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Video is to visual as audio is to...?

Just wondering what would be appropriate.

For example, I could say something like "the visual effects in that video were awesome!" But how about audio? "The audio effects in that piece of audio were awesome!" Doesn't sound so good...

EDIT: Just thought up 'auditory', would that be correct?

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    "Aural" is the corresponding word, but it doesn't sound all that great in your scenario either.
    – Hot Licks
    Sep 7, 2015 at 21:31
  • "The audio effects in that [piece/recording ...] were awesome!" Sep 7, 2015 at 21:32
  • 3
    Is there something wrong with sound effects? Sep 7, 2015 at 21:38
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    A video has both visual and audio tracks. This analogy is going to be difficult to complete in any sensible way.
    – DavidC
    Sep 7, 2015 at 22:09
  • @DavidCarraher Not always, the video could just be just a video track. Sep 7, 2015 at 22:19

2 Answers 2

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You're looking for sound effects, but you asked for this:

Video is to visual as audio is to auditory.

auditory

au·di·to·ry /ˈôdəˌtôrē/ adjective –Google

of or relating to the sense of hearing. "the auditory nerves"


visual

vis·u·al /ˈviZH(əw)əl/ adjective –Google

of or relating to seeing or sight. "visual perception"

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  • The problem with the OP's question is that video and visual aren't related...it's not a correct analogy for seeing and hearing...that's why I answered with sound effects...he also gave that as an example. But maybe your answer is really what they had in mind. I give you an upvote...between the two of us, they should be able to find their meaning. Sep 8, 2015 at 2:13
  • Ngram of aural, auditory, acoustic; auditory wins.
    – Mazura
    Sep 8, 2015 at 2:34
  • You're taking the phrases out of context when you use Ngram. It's a popularity contest for something taken out of context. Sep 8, 2015 at 2:55
  • The correct analogy should be "Seeing is to visual as Hearing is to..." in that case, auditory is correct. But he uses "video," which is now comparing apples and oranges. So somewhere between yours and mine is what the OP wants. Also, you can't just look at word popularity on Ngram to decide the meaning of something or if that something is the correct phrase. It's like needing a cardiovascular surgeon but going to a plastic surgeon because plastic surgery is more popular on Ngram. Sep 8, 2015 at 3:11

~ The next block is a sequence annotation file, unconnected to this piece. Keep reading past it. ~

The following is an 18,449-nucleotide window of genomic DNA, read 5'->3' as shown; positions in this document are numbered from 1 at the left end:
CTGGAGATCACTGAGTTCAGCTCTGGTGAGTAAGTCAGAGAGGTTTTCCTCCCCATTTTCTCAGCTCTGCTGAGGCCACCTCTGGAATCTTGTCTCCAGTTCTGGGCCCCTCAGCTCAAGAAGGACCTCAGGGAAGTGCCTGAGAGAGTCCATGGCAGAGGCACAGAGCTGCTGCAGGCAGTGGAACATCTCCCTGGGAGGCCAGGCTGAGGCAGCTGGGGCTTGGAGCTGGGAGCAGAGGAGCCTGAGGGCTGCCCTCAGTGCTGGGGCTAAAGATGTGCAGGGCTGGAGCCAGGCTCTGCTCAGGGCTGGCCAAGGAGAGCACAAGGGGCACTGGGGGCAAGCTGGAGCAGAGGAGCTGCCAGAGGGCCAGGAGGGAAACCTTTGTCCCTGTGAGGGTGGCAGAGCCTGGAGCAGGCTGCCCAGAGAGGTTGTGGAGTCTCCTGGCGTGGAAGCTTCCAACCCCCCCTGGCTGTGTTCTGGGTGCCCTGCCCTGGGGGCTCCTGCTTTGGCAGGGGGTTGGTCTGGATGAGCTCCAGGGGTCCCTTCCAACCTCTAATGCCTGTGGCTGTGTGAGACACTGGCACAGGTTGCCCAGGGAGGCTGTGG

• @michael_timofeev - Agreed, I don't put any stock in Ngrams. I just thought it was interesting to see, after reading this page and its link. Hmm, you're right about the analogy. The word should be audible and my definition for visual: that which can be seen.
    – Mazura
    Sep 8, 2015 at 3:27
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I believe the phrase you are looking for is "sound effects." I will explain this by talking about the different jobs that relate to sound:

Audio engineer relates to recorded sound https://en.m.wikipedia.org/wiki/Audio_engineer. There is a picture of an audio engineer at his desk that sums up the profession. This is another good job description https://www.sokanu.com/careers/audio-engineer/

Accoustical relates to the manipulation of physical sound (as opposed to recorded) https://en.m.wikipedia.org/wiki/Acoustical_engineering. Another answer gives "accoustic effects" as a suggestion. The definition at Wikipedia should make it clear why this is incorrect. Acoustics is usually used when taking about what happens to sound in an environment, such as a theater, auditorium, violin body, or piece of metal.

In the motion picture business, the sound designer is the person whose job is analogous to the visual FX job. https://en.m.wikipedia.org/wiki/Sound_design.

The foley artist is a person on set who deals with sound and sound effects: https://en.m.wikipedia.org/wiki/Foley_(filmmaking). The foley artist is a kind of sound magician.

I'm not sure which stage of the recording process you are referring to when looking for the analogous profession to visual FX, so it's not possible to say exactly. For musicians and film makers the sound process is similar but has many differences. But if you are referring to how a light saber sounds, or the reverb or amp modeling on a recorded guitar sounds, or how they made the scream in Psycho, I believe "sound effects" is the best general descriptive phrase.

Auditory relates to hearing and the hearing process, so "auditory effects" doesn't make sense for your example (AHD.) Audio as pointed out above relates to the recording process so "audio effects" is not appropriate. Sonic relates to sound traveling in air (AHD) so that doesn't work (besides, we already save "sonic" for Sonic the Hedgehog) That leaves us with "sound effects."

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